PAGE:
Zion Foster search starts Tuesday at Macomb County landfill, could take two months to find remains

Over the course of the next 6 to 8 weeks, police and investigators are going to be carefully searching through mountains of garbage as they try to find the remains of 17-year-old girl Zion Foster who has been missing since January.

Starting at noon on Tuesday, May 31, investigators will start the process of trying to find the remains of the teen after they narrowed the search to a landfill in Lenox Township in Macomb County.

The first phase is to remove the top 20 feet of material from the focus area, which is expected to take two weeks. This requires heavy equipment and employees from the Detroit's General Services Division and the Department of Public Works. Crews will also be building a road and a search deck that will be used to inspect materials found in the focus area.

On May 12, investigators announced the search of the landfill and Zion's mom, Cierra Milton, was there for the announcement of the search.

"As heart-wrenching as it is, the turmoil I'm feeling inside, to know that my baby has to be recovered from trash, that an attempt has to be made like this, I'm grateful for those that have fought to get to this point. I want to know what happened to my baby," Milton said during the press conference. "I was supposed to be doing graduation pictures and prom and helping her to get her first ID, helping her to get her license. It's just so much to miss out on."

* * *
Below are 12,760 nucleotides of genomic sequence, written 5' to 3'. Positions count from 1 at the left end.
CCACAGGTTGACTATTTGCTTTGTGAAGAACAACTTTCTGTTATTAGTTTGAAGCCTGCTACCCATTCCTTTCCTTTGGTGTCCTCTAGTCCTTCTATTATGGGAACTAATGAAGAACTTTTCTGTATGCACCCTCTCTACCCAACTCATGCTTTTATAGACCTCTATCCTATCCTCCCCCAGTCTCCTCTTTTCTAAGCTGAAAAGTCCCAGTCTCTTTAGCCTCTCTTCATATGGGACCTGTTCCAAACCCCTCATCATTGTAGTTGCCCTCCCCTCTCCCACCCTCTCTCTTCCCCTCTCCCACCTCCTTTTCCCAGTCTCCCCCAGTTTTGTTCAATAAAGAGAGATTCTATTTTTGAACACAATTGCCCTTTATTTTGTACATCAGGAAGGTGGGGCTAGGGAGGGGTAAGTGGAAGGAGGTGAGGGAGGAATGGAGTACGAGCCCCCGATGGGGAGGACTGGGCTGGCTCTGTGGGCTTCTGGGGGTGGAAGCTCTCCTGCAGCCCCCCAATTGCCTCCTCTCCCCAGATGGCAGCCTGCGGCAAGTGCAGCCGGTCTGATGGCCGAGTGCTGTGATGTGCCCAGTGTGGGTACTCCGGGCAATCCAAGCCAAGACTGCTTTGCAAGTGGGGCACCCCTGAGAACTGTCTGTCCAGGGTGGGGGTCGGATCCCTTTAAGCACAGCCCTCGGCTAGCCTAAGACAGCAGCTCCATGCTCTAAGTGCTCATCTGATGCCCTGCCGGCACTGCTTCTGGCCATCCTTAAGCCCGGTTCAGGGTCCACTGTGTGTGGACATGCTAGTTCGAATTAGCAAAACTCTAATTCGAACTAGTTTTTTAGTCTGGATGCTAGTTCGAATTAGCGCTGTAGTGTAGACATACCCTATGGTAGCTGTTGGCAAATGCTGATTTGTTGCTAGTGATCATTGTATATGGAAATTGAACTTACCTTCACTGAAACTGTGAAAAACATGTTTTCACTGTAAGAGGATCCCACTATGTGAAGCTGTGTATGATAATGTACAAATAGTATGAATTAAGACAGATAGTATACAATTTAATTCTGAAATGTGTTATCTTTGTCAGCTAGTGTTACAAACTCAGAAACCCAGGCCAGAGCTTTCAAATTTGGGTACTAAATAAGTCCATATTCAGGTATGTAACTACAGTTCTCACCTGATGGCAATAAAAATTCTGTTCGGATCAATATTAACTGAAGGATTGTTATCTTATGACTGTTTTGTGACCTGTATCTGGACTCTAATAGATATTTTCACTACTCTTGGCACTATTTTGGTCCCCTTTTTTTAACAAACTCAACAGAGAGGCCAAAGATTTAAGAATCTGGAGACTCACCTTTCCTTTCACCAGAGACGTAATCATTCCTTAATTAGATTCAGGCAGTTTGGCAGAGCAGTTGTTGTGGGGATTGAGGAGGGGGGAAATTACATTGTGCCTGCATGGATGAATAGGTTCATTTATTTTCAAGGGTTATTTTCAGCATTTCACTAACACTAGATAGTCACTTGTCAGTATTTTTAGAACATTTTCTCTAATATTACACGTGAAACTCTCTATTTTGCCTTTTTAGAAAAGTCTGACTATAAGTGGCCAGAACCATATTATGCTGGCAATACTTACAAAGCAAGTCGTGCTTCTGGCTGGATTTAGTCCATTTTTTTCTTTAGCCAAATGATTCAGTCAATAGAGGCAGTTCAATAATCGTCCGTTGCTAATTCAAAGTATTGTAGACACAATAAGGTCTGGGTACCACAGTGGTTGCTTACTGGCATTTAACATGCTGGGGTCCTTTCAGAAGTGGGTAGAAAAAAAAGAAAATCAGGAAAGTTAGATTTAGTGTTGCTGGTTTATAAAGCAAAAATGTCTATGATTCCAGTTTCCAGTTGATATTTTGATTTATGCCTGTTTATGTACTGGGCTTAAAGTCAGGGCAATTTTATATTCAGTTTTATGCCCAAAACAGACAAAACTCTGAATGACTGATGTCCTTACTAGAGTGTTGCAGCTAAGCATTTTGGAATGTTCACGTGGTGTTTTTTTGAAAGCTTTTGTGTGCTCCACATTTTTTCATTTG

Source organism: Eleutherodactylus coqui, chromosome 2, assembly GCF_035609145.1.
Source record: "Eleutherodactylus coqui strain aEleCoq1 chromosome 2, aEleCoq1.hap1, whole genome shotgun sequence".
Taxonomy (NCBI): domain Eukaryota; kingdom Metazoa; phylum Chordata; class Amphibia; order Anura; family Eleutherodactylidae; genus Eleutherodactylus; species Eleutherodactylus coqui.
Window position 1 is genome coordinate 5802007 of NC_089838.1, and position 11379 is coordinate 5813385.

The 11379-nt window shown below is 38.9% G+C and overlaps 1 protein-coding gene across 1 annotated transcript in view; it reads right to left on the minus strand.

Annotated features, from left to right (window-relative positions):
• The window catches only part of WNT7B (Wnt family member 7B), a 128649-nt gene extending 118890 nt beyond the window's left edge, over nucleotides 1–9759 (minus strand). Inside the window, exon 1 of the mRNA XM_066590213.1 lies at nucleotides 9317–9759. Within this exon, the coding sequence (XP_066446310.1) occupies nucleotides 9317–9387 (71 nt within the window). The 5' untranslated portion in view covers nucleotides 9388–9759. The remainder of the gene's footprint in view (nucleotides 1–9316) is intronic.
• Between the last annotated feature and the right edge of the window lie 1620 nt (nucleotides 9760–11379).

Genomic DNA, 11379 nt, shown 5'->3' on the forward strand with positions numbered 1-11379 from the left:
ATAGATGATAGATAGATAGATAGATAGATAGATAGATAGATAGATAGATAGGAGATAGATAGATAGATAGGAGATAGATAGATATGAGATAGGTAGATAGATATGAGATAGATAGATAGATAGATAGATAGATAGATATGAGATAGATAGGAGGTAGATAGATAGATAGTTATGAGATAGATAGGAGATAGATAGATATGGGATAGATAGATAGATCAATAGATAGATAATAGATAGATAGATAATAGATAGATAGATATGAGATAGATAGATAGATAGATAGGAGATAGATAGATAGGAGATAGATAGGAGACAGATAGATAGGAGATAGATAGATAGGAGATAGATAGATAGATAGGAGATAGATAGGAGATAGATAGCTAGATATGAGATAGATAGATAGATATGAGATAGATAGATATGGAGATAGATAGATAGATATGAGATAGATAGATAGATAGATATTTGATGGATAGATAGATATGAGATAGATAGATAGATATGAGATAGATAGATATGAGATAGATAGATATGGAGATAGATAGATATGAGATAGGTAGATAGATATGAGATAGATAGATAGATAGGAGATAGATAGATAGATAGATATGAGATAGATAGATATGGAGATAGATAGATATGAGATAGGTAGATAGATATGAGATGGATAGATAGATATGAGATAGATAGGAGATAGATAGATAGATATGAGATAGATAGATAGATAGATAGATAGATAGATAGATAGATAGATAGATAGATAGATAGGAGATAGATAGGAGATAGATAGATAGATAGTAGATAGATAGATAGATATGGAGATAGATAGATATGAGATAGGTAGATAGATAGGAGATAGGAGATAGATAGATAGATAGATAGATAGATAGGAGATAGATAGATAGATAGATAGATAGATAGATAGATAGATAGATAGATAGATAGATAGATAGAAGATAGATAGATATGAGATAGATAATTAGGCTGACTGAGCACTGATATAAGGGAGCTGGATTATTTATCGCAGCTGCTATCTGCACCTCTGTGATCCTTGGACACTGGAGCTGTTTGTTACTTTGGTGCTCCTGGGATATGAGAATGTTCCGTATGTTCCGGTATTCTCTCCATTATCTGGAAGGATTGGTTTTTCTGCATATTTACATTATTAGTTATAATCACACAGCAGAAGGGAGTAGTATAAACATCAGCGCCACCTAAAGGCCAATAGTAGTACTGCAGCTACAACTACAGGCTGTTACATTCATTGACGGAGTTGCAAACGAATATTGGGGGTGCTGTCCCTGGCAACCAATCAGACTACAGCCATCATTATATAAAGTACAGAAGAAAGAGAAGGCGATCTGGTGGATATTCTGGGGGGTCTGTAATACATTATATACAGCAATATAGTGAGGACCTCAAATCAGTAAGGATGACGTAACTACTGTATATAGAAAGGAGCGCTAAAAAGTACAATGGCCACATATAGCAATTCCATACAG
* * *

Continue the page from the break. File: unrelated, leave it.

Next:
'He threw her in a dumpster': Mother of missing Zion Foster says cousin told her teen is dead

About 70 officials, 40 searchers and 30 additional employees are expected to start digging through a section of the landfill about 100 square feet large. The agent in charge said the search would take approximately seven to eight weeks.

Zion Foster

Zion Foster

Zion Foster was last seen on January 4 with her cousin, Brazier, who has since been convicted of lying to police in the investigation. In March, he was sentenced to between 23 months to 4 years in prison.

Detroit Police Chief James White said he made the call for DPD to take the lead on the investigation early on after Foster went missing, saying it's the "right thing to do."

Brazier admitted he found Zion dead, but he's not charged with her murder. Instead, Braizer admits he threw the dead body in a dumpster.

"I reacted stupidly off of fear and panic like I've never felt before in my life," he said in court during his sentencing.

Zion left her mother's home in Eastpointe that January day to hang out with Brazier on Detroit's west side. However, Foster never returned home.

Milton said she did not believe Brazier.

"It wasn't too long ago that I saw you and even knowing that my baby had been in contact with him, I kept going to his house. I just wanted him to tell me the truth," said Milton.